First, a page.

In Bangladesh, rising fuel and utility costs have put a strain on investments in the textile and ready-made-garment sectors, both of which have a large presence in the country’s export processing zones (EPZs) and are major sources of employment.
In the Chittagong EPZ alone, the cost of electricity has risen significantly. Demand for electricity has continued to rise, making energy-efficiency measures increasingly important for cutting costs. In addition, global brands have introduced more stringent criteria for supply chain partners and demanded greater compliance with climate-friendly operations.
Though Bangladesh is not a heavy emitter, accounting for less than 1 percent of global greenhouse gas emissions, it is one of the most vulnerable to the effects of climate change—particularly as it relates to rising sea levels and extreme weather events. To take a proactive approach, Bangladesh has partnered with the World Bank Group, Korea International Cooperation Agency, the United Kingdom’s Department for International Development, and the European Union to develop and implement a low-carbon green zone initiative.
The government of Korea was a key proponent of the initiative and shared knowledge gained from implementing its national green growth agenda, such as the transformation of Korea’s industrial parks into eco-industrial parks. The collaboration between the two countries helped bring to fruition the first captive power project in Bangladesh.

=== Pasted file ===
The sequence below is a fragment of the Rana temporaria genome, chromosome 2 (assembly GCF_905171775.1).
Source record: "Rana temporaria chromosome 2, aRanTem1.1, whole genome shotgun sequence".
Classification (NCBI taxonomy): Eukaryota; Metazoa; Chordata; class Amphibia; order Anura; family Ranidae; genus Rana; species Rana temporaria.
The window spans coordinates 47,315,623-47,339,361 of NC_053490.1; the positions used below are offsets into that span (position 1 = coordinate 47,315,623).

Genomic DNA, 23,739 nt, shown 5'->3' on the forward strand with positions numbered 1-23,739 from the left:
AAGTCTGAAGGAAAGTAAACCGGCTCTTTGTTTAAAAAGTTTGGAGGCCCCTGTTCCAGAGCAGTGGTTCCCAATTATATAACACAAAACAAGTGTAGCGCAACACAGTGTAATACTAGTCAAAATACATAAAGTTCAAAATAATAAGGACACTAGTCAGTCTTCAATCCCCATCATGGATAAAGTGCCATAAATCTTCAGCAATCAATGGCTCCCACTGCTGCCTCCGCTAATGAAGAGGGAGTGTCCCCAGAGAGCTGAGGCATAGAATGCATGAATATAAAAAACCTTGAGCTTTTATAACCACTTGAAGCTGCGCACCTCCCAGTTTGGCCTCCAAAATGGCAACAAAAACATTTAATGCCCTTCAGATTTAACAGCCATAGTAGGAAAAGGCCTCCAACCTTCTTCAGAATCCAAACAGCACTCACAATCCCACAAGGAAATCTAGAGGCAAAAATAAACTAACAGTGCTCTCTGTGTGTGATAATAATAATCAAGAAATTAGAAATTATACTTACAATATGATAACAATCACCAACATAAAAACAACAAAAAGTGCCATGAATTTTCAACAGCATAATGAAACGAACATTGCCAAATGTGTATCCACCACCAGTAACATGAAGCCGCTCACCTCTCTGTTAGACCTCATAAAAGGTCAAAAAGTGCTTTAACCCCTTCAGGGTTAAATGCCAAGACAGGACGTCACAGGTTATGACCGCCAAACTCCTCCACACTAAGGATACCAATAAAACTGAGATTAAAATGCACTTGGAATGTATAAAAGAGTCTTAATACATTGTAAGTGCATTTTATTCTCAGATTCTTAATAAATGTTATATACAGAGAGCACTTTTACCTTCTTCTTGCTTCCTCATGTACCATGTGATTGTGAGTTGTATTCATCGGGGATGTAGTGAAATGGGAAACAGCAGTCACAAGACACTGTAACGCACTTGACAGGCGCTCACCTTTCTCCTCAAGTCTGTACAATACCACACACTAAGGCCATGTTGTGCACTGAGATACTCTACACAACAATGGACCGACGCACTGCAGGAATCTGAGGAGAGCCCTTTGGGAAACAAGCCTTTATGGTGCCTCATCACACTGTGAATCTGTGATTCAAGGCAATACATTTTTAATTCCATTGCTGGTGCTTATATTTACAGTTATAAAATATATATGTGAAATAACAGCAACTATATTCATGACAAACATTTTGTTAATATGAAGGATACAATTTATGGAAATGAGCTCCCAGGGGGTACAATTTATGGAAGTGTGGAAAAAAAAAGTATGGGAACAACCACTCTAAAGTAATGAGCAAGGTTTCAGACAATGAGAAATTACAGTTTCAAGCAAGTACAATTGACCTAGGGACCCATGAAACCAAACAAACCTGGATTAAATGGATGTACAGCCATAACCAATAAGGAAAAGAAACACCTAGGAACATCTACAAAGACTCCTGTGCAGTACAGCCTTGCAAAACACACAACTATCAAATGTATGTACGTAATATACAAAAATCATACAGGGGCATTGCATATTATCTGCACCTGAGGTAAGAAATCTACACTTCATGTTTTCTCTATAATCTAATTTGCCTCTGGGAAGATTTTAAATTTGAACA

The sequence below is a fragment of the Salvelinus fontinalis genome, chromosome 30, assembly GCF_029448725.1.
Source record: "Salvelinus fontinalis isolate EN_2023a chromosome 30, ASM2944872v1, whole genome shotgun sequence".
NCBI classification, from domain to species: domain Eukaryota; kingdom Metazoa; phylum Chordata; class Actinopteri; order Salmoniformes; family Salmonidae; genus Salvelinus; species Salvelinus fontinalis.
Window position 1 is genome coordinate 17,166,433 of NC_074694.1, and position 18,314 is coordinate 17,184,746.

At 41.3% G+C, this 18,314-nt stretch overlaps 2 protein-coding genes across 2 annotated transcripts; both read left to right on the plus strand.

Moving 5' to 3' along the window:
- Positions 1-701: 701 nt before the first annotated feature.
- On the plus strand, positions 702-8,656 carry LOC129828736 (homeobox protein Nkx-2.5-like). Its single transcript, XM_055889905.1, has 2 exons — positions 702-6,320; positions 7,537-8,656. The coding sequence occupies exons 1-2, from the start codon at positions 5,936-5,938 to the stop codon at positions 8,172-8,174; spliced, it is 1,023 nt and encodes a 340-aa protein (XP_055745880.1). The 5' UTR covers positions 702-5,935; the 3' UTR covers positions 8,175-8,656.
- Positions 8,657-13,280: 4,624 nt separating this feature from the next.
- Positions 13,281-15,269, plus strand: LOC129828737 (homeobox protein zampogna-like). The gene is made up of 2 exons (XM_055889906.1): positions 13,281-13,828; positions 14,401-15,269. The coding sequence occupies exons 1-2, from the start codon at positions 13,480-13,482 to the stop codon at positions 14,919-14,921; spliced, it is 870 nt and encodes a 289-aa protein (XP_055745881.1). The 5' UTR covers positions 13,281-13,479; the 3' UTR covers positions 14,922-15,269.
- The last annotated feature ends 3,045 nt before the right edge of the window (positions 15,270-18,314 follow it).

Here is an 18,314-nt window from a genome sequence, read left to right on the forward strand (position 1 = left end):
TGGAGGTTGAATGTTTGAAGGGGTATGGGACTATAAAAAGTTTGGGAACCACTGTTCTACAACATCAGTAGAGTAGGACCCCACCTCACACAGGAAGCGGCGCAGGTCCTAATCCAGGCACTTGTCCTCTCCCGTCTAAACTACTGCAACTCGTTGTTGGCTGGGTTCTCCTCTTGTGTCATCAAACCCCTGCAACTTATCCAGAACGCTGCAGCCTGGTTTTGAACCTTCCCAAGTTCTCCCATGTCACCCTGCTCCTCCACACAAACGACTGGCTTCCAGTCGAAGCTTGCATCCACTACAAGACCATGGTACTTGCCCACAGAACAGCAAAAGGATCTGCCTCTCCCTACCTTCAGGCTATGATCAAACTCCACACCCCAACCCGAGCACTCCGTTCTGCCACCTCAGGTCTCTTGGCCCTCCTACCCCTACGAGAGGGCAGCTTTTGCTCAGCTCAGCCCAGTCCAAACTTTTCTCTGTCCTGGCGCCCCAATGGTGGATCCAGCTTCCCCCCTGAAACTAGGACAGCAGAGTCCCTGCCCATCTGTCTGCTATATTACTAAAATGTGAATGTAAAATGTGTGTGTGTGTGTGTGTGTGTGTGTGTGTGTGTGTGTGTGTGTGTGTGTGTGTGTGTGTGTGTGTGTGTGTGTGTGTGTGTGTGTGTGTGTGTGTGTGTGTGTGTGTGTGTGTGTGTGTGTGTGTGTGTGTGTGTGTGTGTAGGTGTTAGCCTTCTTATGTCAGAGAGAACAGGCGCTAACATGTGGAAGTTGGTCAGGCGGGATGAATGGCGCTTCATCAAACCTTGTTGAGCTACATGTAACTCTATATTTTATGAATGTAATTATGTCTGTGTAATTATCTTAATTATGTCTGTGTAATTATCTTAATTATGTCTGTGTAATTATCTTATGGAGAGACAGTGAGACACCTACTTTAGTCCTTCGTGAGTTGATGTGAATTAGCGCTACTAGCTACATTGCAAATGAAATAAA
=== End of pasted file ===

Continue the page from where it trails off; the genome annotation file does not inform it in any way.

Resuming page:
As a result of these efforts, Bangladesh has become the first low-income country to adopt low-carbon zone guidelines and a roadmap that, when fully implemented, will reduce greenhouse gas emissions by 17 percent in the country’s industrial zones.
The lessons learned from Bangladesh have been captured in a new World Bank Group publication, Low-Carbon Zones: A Handbook for Practitioners. The handbook is designed to aid practitioners, governments, and the private sector in understanding low-carbon zones and the systematic process required to develop and operate in such zones.
Recently, it has become increasingly costly to power EPZs in Bangladesh. Dwindling domestic gas reserves has resulted in rising gas prices, which has adversely affected the profitability of several factories established within the EPZs. In the past five years, industrial energy rates were raised five times in the country’s Chittagong EPZ, which employs more than 150,000 people.
In addition, as climate change has been brought to the forefront of global political agenda, international corporations are placing a greater emphasis on sustainable sourcing and greener supply chains. EPZs are under scrutiny as they often use energy of all kinds within a relatively limited geographical area and emit significant levels of greenhouse gases, a major contributor to climate change.
One way to address these concerns is to create specialized low-carbon zones. Low-carbon zones promote energy efficiency and lead to energy cost savings while reducing the environmental footprint of industrial and related operations within the zone. They also provide a testing ground to pilot green projects and policies. With demand for green and low-carbon products on the rise, low-carbon zones are expected to attract investments and establish the new norm for production standards.